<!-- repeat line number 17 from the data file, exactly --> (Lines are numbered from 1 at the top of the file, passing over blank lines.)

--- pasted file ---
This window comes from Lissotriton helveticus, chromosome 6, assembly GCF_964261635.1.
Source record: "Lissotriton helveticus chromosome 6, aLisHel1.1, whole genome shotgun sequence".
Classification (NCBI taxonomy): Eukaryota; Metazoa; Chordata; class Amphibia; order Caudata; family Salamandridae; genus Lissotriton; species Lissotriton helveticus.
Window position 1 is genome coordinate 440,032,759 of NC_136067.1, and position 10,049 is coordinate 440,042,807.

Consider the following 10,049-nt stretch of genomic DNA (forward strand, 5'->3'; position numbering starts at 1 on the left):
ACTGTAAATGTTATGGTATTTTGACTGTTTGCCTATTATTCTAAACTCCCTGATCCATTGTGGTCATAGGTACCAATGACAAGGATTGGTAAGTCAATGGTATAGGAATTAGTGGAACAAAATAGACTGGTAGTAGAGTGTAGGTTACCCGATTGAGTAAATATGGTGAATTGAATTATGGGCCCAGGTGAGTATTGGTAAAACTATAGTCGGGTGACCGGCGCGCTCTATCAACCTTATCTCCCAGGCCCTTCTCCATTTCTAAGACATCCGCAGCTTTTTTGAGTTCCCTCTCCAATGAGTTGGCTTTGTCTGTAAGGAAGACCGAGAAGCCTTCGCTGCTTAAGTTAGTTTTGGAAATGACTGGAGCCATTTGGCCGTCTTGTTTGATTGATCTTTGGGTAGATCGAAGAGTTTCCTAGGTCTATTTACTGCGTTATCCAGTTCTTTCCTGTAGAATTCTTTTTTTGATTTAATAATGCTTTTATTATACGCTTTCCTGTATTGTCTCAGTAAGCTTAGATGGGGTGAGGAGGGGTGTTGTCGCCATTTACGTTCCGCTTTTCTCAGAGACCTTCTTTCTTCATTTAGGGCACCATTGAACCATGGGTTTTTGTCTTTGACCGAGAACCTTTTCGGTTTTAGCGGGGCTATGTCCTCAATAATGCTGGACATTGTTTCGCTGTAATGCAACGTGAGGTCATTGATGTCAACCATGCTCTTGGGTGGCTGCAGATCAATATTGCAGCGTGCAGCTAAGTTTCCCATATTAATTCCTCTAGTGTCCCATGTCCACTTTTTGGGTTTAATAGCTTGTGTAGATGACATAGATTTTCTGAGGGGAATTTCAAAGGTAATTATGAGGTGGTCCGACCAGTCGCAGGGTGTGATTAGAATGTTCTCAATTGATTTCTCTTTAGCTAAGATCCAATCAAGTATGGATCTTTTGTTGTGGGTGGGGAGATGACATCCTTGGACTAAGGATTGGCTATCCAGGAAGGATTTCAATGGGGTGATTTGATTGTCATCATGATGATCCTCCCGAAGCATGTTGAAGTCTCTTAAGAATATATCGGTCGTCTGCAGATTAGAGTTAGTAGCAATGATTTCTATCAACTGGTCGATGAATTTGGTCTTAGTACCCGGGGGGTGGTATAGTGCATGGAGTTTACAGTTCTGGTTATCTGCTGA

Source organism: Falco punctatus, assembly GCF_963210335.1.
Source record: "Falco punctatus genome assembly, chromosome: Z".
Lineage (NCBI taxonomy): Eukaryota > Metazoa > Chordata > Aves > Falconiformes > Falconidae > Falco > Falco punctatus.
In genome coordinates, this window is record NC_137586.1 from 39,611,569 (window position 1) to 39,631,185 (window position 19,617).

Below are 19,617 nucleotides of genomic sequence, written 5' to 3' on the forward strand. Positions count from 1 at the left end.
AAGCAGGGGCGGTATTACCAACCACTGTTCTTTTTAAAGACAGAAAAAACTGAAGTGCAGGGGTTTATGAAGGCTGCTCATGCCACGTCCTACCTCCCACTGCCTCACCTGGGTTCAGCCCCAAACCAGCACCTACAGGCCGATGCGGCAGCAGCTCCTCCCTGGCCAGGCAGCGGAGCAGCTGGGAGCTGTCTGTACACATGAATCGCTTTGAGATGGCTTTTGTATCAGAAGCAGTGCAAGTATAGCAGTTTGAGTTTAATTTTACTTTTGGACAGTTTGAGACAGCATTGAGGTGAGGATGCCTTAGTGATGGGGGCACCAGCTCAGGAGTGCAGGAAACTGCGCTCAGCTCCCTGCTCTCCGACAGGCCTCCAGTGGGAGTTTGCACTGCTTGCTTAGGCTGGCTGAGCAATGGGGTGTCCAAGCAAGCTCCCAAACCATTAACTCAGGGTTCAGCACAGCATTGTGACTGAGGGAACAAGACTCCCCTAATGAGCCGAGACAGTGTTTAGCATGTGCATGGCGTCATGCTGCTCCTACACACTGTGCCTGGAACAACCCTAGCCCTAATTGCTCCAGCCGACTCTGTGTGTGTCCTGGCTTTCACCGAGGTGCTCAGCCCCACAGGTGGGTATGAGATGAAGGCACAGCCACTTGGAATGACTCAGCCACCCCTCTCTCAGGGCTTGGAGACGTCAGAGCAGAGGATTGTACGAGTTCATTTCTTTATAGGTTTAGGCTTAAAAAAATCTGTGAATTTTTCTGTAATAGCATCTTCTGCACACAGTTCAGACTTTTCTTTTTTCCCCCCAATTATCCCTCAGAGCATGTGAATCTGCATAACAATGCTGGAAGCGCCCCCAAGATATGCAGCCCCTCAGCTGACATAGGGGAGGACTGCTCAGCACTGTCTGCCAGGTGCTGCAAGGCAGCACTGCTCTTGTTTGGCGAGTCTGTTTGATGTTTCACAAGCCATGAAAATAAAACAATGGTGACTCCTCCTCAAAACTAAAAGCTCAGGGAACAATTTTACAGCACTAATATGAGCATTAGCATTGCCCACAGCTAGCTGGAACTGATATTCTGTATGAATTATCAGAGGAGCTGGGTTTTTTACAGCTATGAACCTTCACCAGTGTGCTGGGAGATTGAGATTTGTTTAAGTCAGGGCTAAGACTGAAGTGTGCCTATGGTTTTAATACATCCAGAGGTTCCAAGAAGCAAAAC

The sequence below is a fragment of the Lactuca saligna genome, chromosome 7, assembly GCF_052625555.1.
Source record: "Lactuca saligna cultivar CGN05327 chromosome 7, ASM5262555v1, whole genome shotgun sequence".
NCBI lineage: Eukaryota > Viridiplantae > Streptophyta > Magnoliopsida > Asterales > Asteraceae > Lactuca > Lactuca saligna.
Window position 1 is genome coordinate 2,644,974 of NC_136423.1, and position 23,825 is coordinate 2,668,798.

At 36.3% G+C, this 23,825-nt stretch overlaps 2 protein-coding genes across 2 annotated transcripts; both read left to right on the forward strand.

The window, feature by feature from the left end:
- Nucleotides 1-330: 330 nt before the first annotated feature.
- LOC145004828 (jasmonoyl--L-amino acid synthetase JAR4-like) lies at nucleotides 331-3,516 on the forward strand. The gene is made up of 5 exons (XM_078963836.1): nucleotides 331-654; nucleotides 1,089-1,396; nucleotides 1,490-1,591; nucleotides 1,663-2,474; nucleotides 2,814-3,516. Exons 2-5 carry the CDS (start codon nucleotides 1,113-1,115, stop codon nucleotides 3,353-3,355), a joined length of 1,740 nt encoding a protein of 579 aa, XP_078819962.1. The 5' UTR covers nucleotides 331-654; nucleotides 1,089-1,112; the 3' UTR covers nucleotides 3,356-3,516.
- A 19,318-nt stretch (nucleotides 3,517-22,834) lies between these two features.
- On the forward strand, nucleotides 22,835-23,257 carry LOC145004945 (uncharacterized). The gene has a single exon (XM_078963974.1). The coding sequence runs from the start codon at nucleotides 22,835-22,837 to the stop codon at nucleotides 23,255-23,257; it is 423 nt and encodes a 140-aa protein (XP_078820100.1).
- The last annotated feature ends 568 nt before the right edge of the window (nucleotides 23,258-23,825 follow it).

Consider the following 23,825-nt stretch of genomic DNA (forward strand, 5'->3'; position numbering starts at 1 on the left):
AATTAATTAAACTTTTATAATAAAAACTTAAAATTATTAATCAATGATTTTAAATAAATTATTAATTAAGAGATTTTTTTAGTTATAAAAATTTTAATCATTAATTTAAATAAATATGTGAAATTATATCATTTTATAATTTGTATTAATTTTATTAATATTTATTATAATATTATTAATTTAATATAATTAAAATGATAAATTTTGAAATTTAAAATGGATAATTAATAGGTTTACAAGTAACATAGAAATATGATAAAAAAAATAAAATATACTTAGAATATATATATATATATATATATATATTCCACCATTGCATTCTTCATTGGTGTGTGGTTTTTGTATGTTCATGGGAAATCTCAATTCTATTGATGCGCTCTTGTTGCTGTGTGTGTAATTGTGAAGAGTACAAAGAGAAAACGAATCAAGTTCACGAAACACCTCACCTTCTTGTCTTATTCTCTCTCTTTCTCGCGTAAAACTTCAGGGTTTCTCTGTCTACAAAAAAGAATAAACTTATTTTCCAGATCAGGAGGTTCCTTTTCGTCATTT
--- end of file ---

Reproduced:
At 36.3% G+C, this 23,825-nt stretch overlaps 2 protein-coding genes across 2 annotated transcripts; both read left to right on the forward strand.